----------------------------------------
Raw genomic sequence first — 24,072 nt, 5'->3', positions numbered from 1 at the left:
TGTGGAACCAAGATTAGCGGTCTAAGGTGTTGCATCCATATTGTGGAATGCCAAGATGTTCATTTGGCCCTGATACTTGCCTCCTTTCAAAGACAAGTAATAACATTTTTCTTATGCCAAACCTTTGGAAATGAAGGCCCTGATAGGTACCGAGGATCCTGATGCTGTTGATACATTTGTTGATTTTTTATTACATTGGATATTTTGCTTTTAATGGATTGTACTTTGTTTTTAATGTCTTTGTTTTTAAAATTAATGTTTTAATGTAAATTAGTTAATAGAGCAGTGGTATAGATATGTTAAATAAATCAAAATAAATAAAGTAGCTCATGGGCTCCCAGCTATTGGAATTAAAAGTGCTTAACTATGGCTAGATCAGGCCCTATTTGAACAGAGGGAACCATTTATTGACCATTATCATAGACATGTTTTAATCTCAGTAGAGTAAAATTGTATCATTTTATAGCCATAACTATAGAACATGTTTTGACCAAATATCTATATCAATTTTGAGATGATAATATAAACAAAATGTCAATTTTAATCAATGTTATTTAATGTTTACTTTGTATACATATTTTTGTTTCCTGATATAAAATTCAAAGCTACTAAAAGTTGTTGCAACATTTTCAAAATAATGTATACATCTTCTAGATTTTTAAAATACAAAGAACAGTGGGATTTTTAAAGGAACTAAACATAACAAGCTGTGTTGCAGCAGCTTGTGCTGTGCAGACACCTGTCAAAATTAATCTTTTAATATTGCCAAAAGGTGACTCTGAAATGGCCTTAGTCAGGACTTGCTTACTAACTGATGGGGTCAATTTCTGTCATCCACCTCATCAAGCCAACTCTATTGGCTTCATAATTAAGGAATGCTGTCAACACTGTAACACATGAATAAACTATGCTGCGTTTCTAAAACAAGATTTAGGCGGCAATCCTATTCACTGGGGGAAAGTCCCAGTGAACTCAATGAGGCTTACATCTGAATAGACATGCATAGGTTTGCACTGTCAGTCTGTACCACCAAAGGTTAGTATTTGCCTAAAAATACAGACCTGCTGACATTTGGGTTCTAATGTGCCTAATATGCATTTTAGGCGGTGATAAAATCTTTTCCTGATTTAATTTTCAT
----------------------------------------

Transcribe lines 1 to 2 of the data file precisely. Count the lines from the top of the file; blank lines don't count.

Raw genomic sequence first — 24,072 nt, 5'->3', positions numbered from 1 at the left:
TGTGGAACCAAGATTAGCGGTCTAAGGTGTTGCATCCATATTGTGGAATGCCAAGATGTTCATTTGGCCCTGATACTTGCCTCCTTTCAAAGACAAGTAATAACATTTTTCTTATGCCAAACCTTTGGAAATGAAGGCCCTGATAGGTACCGAGGATCCTGATGCTGTTGATACATTTGTTGATTTTTTATTACATTGGATATTTTGCTTTTAATGGATTGTACTTTGTTTTTAATGTCTTTGTTTTTAAAATTAATGTTTTAATGTAAATTAGTTAATAGAGCAGTGGTATAGATATGTTAAATAAATCAAAATAAATAAAGTAGCTCATGGGCTCCCAGCTATTGGAATTAAAAGTGCTTAACTATGGCTAGATCAGGCCCTATTTGAACAGAGGGAACCATTTATTGACCATTATCATAGACATGTTTTAATCTCAGTAGAGTAAAATTGTATCATTTTATAGCCATAACTATAGAACATGTTTTGACCAAATATCTATATCAATTTTGAGATGATAATATAAACAAAATGTCAATTTTAATCAATGTTATTTAATGTTTACTTTGTATACATATTTTTGTTTCCTGATATAAAATTCAAAGCTACTAAAAGTTGTTGCAACATTTTCAAAATAATGTATACATCTTCTAGATTTTTAAAATACAAAGAACAGTGGGATTTTTAAAGGAACTAAACATAACAAGCTGTGTTGCAGCAGCTTGTGCTGTGCAGACACCTGTCAAAATTAATCTTTTAATATTGCCAAAAGGTGACTCTGAAATGGCCTTAGTCAGGACTTGCTTACTAACTGATGGGGTCAATTTCTGTCATCCACCTCATCAAGCCAACTCTATTGGCTTCATAATTAAGGAATGCTGTCAACACTGTAACACATGAATAAACTATGCTGCGTTTCTAAAACAAGATTTAGGCGGCAATCCTATTCACTGGGGGAAAGTCCCAGTGAACTCAATGAGGCTTACATCTGAATAGACATGCATAGGTTTGCACTGTCAGTCTGTACCACCAAAGGTTAGTATTTGCCTAAAAATACAGACCTGCTGACATTTGGGTTCTAATGTGCCTAATATGCATTTTAGGCGGTGATAAAATCTTTTCCTGATTTAATTTTCAT